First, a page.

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Day Forty-One

March 12th, 2019

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Adjusting to life on three legs was a challenge for Izzi and for me. I wasn’t sure what to expect, what was normal, or what I should be concerned about.  I wasn’t sure how to care for her but I really wanted to do ‘all the right things.’ I read, and read, and read and my head was spinning with an overload of information.  There are so many theories and ideas of what works and what doesn’t work and it seems every single dog’s experience with cancer is different. It’s a little overwhelming to say the least.

I decided not to put her through chemotherapy. I have been told the process is much different for dogs than it is for humans but the thought of it still bothered me very much. My next step was to visit a homeopathic vet to see what sort of natural treatment options we might have. Her first visit was on 10/15 and I really liked the vet. The office was small and cozy and she had a big soft bed in the floor for the patient to lay on during the visit. Izzi loved big soft beds. This initial visit was more of a consultation. We discussed her diagnosis and prognosis. We discussed diets and she highly recommended feeding raw but I wasn’t sure I could make that work. In case you missed it, I have a lot of dogs. I couldn’t financially manage much more than what I was already doing. She also recommended a ton of vitamins and supplements but again, I couldn’t make it work. Not to mention, Izzi hates taking pills. We discussed some at-home activities with an exercise ball to help Izzi improve her balance and strengthen her remaining back leg. Then we scheduled a second visit for the next week. When we returned, Izzi had a chiropractic adjustment, acupuncture, and a massage with aromatherapy. Izzi had never, ever put up any sort of argument at the vet before. She was always the most laid-back, easy-going, happy dog. She didn’t care if she was getting poked, or prodded, or pushed, or pulled as long as she was getting attention she was happy. Sometimes she would let out a fart if she wanted to retaliate but she was never rude in any other way. But this was different. She actually tried to bite during the adjustment and she was very antsy with all the acupuncture needles in her back. It was clear she was not happy at all. This experience really opened my eyes. I realized that all of my decisions from here on out had to revolve around whether or not Izzi was happy. I had already put her through a major surgery, a difficult recovery, and asked her to learn how to hop around without an entire leg. I was not going to do anything else that she didn’t want to do. Yes, sometimes there were necessary things that she didn’t *love* doing but they were for the greater good. But overall, my new philosophy was to just do whatever Izzi wants to do. Whatever amount of time she had left needed to be the best time of her life.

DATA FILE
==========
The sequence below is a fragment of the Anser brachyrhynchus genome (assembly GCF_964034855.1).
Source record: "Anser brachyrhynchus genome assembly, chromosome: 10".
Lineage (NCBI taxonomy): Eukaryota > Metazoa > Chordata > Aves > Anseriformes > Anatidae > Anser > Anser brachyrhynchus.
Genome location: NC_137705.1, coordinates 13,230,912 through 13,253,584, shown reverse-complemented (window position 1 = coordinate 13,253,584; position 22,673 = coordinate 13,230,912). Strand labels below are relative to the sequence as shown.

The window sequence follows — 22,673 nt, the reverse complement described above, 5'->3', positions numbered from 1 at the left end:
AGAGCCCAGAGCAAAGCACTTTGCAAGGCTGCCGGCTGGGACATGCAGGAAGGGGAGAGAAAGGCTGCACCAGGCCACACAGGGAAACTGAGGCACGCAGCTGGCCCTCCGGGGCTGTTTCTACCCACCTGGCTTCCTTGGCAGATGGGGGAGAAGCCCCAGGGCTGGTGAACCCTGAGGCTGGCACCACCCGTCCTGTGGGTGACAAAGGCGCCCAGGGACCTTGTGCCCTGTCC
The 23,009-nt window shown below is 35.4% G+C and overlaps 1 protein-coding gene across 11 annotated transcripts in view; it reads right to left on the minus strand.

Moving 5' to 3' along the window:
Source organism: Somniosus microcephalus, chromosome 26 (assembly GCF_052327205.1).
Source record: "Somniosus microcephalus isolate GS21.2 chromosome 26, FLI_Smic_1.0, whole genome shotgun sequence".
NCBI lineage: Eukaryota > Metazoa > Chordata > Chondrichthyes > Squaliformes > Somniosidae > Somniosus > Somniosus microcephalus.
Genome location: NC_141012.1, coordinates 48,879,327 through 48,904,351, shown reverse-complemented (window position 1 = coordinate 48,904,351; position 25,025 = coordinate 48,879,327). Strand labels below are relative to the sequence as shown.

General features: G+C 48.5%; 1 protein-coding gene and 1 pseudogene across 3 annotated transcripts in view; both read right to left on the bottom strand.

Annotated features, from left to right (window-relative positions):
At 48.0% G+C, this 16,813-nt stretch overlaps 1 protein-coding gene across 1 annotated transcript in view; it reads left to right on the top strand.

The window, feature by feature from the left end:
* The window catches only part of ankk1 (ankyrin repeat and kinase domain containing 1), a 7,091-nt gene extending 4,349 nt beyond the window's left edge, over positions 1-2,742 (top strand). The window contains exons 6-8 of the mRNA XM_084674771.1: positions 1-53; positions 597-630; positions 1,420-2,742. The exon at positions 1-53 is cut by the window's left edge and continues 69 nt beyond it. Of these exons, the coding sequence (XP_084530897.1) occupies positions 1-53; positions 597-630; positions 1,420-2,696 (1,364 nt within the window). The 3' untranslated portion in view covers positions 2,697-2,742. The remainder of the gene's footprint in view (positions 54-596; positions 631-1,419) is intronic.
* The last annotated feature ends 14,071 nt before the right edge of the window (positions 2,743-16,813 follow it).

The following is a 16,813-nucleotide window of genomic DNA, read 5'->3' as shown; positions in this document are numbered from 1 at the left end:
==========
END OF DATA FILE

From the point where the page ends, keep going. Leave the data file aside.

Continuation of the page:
Since I had no idea how much time she would actually have, I decided to contact a pet photographer to take some photos of Izzi so I could have them as keepsakes. We met out at a park on a Saturday and it was easily the windiest day of the year. But we made it work and got some really nice photos. I didn’t realize how far of a walk it would be from the car to the trees and then back to the car. Poor Izzi was really struggling by the time we got finished with the photo shoot. I felt like a bit of a dummy for not planning that a little better.